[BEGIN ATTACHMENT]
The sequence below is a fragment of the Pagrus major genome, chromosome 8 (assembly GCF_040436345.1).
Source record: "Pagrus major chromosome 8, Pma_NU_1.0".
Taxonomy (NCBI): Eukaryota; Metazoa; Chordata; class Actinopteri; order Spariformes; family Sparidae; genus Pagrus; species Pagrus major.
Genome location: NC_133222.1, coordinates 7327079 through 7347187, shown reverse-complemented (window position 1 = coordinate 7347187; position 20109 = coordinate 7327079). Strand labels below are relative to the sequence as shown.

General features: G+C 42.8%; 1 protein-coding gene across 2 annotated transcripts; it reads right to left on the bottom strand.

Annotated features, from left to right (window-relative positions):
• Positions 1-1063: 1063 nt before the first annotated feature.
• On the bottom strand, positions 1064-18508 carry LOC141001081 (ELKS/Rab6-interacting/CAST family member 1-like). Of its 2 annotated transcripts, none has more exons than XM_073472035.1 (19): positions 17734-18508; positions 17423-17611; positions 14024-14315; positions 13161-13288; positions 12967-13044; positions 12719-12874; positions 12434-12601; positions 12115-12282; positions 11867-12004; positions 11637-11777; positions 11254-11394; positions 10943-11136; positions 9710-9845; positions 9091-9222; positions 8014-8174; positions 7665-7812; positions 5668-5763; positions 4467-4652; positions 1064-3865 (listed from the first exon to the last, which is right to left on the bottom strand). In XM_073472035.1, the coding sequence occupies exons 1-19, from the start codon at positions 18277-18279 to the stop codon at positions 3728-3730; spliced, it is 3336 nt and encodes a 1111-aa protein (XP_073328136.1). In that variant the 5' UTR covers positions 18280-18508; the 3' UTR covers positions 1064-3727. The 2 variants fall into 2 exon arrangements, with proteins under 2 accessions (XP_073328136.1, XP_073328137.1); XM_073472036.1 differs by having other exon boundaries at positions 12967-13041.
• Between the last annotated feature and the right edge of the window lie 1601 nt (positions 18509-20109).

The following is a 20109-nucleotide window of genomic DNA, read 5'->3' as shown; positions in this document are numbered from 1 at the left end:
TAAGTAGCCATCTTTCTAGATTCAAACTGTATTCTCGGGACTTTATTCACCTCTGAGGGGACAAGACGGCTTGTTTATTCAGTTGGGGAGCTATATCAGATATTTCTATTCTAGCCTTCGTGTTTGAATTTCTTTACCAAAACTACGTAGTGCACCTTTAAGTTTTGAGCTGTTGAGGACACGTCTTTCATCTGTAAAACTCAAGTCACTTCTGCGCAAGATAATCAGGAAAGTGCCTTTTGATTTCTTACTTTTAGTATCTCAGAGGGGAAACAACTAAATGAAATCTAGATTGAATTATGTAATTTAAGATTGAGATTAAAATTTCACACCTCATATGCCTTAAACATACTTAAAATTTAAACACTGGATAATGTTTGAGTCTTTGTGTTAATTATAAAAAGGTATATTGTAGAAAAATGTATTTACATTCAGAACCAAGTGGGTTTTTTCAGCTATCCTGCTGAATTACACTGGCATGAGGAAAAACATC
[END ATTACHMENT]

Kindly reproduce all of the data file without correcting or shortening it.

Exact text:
The sequence below is a fragment of the Pagrus major genome, chromosome 8 (assembly GCF_040436345.1).
Source record: "Pagrus major chromosome 8, Pma_NU_1.0".
Taxonomy (NCBI): Eukaryota; Metazoa; Chordata; class Actinopteri; order Spariformes; family Sparidae; genus Pagrus; species Pagrus major.
Genome location: NC_133222.1, coordinates 7327079 through 7347187, shown reverse-complemented (window position 1 = coordinate 7347187; position 20109 = coordinate 7327079). Strand labels below are relative to the sequence as shown.

General features: G+C 42.8%; 1 protein-coding gene across 2 annotated transcripts; it reads right to left on the bottom strand.

Annotated features, from left to right (window-relative positions):
• Positions 1-1063: 1063 nt before the first annotated feature.
• On the bottom strand, positions 1064-18508 carry LOC141001081 (ELKS/Rab6-interacting/CAST family member 1-like). Of its 2 annotated transcripts, none has more exons than XM_073472035.1 (19): positions 17734-18508; positions 17423-17611; positions 14024-14315; positions 13161-13288; positions 12967-13044; positions 12719-12874; positions 12434-12601; positions 12115-12282; positions 11867-12004; positions 11637-11777; positions 11254-11394; positions 10943-11136; positions 9710-9845; positions 9091-9222; positions 8014-8174; positions 7665-7812; positions 5668-5763; positions 4467-4652; positions 1064-3865 (listed from the first exon to the last, which is right to left on the bottom strand). In XM_073472035.1, the coding sequence occupies exons 1-19, from the start codon at positions 18277-18279 to the stop codon at positions 3728-3730; spliced, it is 3336 nt and encodes a 1111-aa protein (XP_073328136.1). In that variant the 5' UTR covers positions 18280-18508; the 3' UTR covers positions 1064-3727. The 2 variants fall into 2 exon arrangements, with proteins under 2 accessions (XP_073328136.1, XP_073328137.1); XM_073472036.1 differs by having other exon boundaries at positions 12967-13041.
• Between the last annotated feature and the right edge of the window lie 1601 nt (positions 18509-20109).

The following is a 20109-nucleotide window of genomic DNA, read 5'->3' as shown; positions in this document are numbered from 1 at the left end:
TAAGTAGCCATCTTTCTAGATTCAAACTGTATTCTCGGGACTTTATTCACCTCTGAGGGGACAAGACGGCTTGTTTATTCAGTTGGGGAGCTATATCAGATATTTCTATTCTAGCCTTCGTGTTTGAATTTCTTTACCAAAACTACGTAGTGCACCTTTAAGTTTTGAGCTGTTGAGGACACGTCTTTCATCTGTAAAACTCAAGTCACTTCTGCGCAAGATAATCAGGAAAGTGCCTTTTGATTTCTTACTTTTAGTATCTCAGAGGGGAAACAACTAAATGAAATCTAGATTGAATTATGTAATTTAAGATTGAGATTAAAATTTCACACCTCATATGCCTTAAACATACTTAAAATTTAAACACTGGATAATGTTTGAGTCTTTGTGTTAATTATAAAAAGGTATATTGTAGAAAAATGTATTTACATTCAGAACCAAGTGGGTTTTTTCAGCTATCCTGCTGAATTACACTGGCATGAGGAAAAACATC